comscore Japan risks another COVID surge with or without Olympics | Honolulu Star-Advertiser
Top News

Japan risks another COVID surge with or without Olympics

  • ASSOCIATED PRESS
                                A woman walks by the Olympic Rings near the National Stadium in Tokyo.

    ASSOCIATED PRESS

    A woman walks by the Olympic Rings near the National Stadium in Tokyo.

The number of people seriously ill with Covid-19 in Tokyo could surge in the coming weeks, peaking as the Olympics are underway, even without thousands of participants streaming into the capital.

A new analysis shows severe coronavirus cases could rise to a level that would require another state of emergency by early August in Tokyo, despite progress in vaccinating the elderly — if current restrictions in Japan’s urban areas are lifted as scheduled on June 20. The disease modeling from Kyoto University professor Hiroshi Nishiura was presented to government officials at a coronavirus advisory board meeting on Wednesday.

With the Olympics set to start in under two months, many people have focused on the risk posed by tens of thousands of overseas athletes and support staff arriving in Japan, which has been effectively closed to visitors since the beginning of the pandemic. Experts now are zeroing in on domestic factors that could contribute to an uptick in cases that would coincide with the games.

“There are four consecutive holidays right before the Olympics, summer vacation, and Obon holiday,” when people traditionally travel home to visit the graves of their ancestors, said Haruka Sakamoto, a public health researcher at the University of Tokyo. “It’s easy to imagine that more and more people will think: ‘if the Olympics can be held, it’s okay for us to travel.’”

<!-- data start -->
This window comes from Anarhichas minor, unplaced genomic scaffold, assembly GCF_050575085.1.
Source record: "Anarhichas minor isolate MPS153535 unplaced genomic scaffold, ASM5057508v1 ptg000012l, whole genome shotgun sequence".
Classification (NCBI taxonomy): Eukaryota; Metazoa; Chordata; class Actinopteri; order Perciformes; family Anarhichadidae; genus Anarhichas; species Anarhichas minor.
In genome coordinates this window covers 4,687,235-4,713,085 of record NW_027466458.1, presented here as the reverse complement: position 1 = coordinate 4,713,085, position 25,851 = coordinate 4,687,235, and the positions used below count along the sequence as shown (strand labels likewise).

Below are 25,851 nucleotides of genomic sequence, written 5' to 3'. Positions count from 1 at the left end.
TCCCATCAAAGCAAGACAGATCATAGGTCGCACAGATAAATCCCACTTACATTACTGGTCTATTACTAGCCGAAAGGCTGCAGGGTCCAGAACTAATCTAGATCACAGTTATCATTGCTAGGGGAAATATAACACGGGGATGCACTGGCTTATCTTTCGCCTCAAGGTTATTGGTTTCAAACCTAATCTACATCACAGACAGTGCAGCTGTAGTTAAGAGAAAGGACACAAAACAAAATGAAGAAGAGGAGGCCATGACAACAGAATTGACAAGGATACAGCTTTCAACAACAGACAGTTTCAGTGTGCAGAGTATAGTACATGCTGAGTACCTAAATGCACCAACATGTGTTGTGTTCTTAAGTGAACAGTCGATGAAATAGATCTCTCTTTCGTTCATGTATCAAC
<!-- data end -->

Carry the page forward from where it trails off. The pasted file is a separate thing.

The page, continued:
And that may cause an increase in the number of people infected, Sakamoto said.

John Coates, the International Olympic Committee’s vice president, said in May that the games will be held even if Tokyo is under a state of emergency.

Japan has seen upticks in cases after previous emergency restrictions were eased. When the first such measure ended in May 2020, cases spiked at the end of July. Epidemiologists also pointed to the fact that people were likely to retreat indoors to air conditioned rooms in the height of summer, creating conditions where the virus spreads more easily.

It would be difficult to determine if an increase in cases would be due to the Olympics or other factors. But a jump in infections would strain the medical system, especially if they occur in younger people — many of whom do not yet qualify for vaccination in Japan and are more likely to seek critical care if their symptoms turn serious, said Sakamoto.

The current state of emergency in parts of Japan has led to some of the most severe policies to date, such as asking restaurants to not serve alcohol. The number of new infections has dropped, with Tokyo’s seven day moving average of new cases falling by about half in the last month. It’s not clear what restrictions will remain in place when the emergency status is lifted.

Japan’s vaccination program, which got off to a slow start, has picked up speed in recent weeks. Over 20 million doses have now been administered in the country of 126 million people. Currently, enough shots have been given to cover 7.7% of the population, according to Bloomberg’s vaccine tracker. Japan’s vaccine coverage is still the lowest among the world’s most developed nations.

Nishiura’s model estimates that the prevalence of severe cases will be much lower than they would have been if no vaccinations were being given. Still, Tokyo’s critical care capacity would not have enough beds. The model does not take into account vaccination rates among those younger than 65, a group that is expected to gain more access to vaccination in the coming weeks.

Click here to see our full coverage of the coronavirus outbreak. Submit your coronavirus news tip.

Be the first to know
Get web push notifications from Star-Advertiser when the next breaking story happens — it's FREE! You just need a supported web browser.
Subscribe for this feature
Comments (0)

By participating in online discussions you acknowledge that you have agreed to the Terms of Service. An insightful discussion of ideas and viewpoints is encouraged, but comments must be civil and in good taste, with no personal attacks. If your comments are inappropriate, you may be banned from posting. Report comments if you believe they do not follow our guidelines.

Having trouble with comments? Learn more here.

Scroll Up